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National Child Benefit progress report: 2002

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Federal/Provincial/Territorial Ministers Responsible for Social Services
government document
Publication Date: 
3 Jul 2003

Excerpted from news release:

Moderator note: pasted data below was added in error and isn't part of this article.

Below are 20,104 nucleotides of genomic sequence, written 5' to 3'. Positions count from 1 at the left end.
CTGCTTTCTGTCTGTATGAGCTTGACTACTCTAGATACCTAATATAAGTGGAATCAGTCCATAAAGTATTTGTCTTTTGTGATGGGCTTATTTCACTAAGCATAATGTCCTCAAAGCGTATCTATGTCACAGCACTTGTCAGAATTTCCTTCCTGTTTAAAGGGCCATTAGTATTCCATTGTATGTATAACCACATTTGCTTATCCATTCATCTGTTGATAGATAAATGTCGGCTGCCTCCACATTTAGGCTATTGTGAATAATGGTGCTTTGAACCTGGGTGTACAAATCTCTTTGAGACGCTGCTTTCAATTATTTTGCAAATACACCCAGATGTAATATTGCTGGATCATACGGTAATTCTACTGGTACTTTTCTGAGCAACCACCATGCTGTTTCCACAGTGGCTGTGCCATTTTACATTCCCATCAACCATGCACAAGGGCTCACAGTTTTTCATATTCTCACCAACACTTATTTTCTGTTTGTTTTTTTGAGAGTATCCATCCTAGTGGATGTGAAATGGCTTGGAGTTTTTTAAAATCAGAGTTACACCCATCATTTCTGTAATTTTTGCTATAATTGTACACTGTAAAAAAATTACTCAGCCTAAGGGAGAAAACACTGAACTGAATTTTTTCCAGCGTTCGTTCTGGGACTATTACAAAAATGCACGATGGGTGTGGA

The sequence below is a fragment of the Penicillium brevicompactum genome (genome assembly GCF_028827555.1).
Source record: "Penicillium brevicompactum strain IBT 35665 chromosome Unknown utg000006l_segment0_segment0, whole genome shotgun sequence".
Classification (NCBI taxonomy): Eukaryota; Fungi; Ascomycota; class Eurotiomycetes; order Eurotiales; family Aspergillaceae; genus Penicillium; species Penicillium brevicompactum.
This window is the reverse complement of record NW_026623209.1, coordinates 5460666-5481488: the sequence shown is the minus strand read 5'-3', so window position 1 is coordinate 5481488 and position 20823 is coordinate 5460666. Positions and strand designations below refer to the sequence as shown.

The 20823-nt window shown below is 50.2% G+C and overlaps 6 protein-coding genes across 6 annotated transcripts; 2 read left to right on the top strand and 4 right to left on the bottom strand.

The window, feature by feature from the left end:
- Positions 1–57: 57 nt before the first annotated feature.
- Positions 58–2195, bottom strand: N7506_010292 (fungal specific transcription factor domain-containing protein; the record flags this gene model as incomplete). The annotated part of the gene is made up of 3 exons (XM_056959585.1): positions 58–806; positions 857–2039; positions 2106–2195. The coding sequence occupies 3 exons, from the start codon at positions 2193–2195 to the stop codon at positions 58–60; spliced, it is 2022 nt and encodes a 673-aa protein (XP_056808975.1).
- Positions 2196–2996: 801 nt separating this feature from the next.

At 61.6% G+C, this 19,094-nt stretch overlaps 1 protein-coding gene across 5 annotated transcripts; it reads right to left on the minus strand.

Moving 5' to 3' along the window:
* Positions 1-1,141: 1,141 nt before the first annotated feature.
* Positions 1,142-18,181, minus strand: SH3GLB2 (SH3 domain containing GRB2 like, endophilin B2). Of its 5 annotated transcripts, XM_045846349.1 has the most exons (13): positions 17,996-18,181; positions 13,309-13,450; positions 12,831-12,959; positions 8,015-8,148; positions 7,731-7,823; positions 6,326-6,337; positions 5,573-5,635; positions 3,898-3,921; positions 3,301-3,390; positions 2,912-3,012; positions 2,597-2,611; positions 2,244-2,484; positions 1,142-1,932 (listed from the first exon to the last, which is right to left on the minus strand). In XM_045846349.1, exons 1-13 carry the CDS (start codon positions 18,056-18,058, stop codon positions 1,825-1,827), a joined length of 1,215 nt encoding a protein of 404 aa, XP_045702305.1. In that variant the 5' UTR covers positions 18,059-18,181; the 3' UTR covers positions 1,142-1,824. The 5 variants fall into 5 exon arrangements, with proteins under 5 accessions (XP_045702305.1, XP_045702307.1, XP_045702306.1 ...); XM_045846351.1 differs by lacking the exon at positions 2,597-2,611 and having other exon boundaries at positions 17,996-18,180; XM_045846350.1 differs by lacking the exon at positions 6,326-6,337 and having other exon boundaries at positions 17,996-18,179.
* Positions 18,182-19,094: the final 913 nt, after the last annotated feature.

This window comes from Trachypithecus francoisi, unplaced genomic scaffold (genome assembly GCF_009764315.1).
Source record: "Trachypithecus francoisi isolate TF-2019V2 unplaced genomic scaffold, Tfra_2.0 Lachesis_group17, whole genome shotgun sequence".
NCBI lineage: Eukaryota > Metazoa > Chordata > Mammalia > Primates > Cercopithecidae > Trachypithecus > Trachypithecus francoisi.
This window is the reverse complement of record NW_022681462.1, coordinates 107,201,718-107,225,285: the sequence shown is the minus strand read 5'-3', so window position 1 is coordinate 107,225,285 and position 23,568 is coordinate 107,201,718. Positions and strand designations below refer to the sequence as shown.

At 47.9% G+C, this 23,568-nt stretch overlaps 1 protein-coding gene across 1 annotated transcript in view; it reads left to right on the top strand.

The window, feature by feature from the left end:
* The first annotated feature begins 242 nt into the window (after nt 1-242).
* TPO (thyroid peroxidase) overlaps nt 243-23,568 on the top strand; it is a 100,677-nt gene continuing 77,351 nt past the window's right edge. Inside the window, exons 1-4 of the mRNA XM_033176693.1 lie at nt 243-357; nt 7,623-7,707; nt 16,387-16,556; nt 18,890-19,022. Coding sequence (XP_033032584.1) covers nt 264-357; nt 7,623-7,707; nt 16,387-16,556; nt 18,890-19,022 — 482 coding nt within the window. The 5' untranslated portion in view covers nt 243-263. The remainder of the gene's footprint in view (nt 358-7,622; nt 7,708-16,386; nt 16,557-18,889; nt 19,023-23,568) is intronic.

The National Child Benefit Progress Report 2002 confirms that the incidence of low-income families with children is steadily declining, dropping from a high of 15.8 percent in 1996 to a low of 11.4 percent in 2000. This is just one of the highlights of the report, released today by federal, provincial and territorial Ministers Responsible for Social Services. The National Child Benefit progress report 2002 compared the child benefits structure in the year 2000 with what it would have been without the introduction of the NCB and found that an estimated 55,000 children in 22,900 families were not in a low-income situation&emdash;or 5.1 percent fewer low-income families&emdash;as a result of the NCB, and for these families with children, the average annual disposable income was higher by almost $1,800 or 7.5 percent than it would have been without the NCB. In Budget 2003, the Government of Canada announced a long-term plan of further increases in the NCB Supplement, so that by the year 2007-2008, the annual federal investment to support Canadian families with children through the combined base benefit of the Canada Child Tax Benefit (CCTB) and the NCB Supplement is projected to be $10 billion. This will bring benefit levels for a family of four (with two children) from the current maximum of $4,680 to a projected $6,260 by 2007-2008. The benefits and services provided by provinces, territories and First Nations under the NCB initiative are equally important. These investments have been expanded since the NCB was established and have benefited from jurisdictions' shared knowledge and experiences. Federal, provincial and territorial cooperation has been key to the success of the NCB initiative. In publishing this report, governments are fulfilling their ongoing commitment to accountability to the general public. As in previous reports, the National Child Benefit Progress Report: 2002 includes data on Government of Canada investments made in the Canada Child Tax Benefit, which includes the NCB Supplement. It also includes provincial, territorial and First Nations reinvestments and investments, which are an important component of the Initiative and help achieve the goals of the NCB. Finally, the report also shows results and outcomes achieved.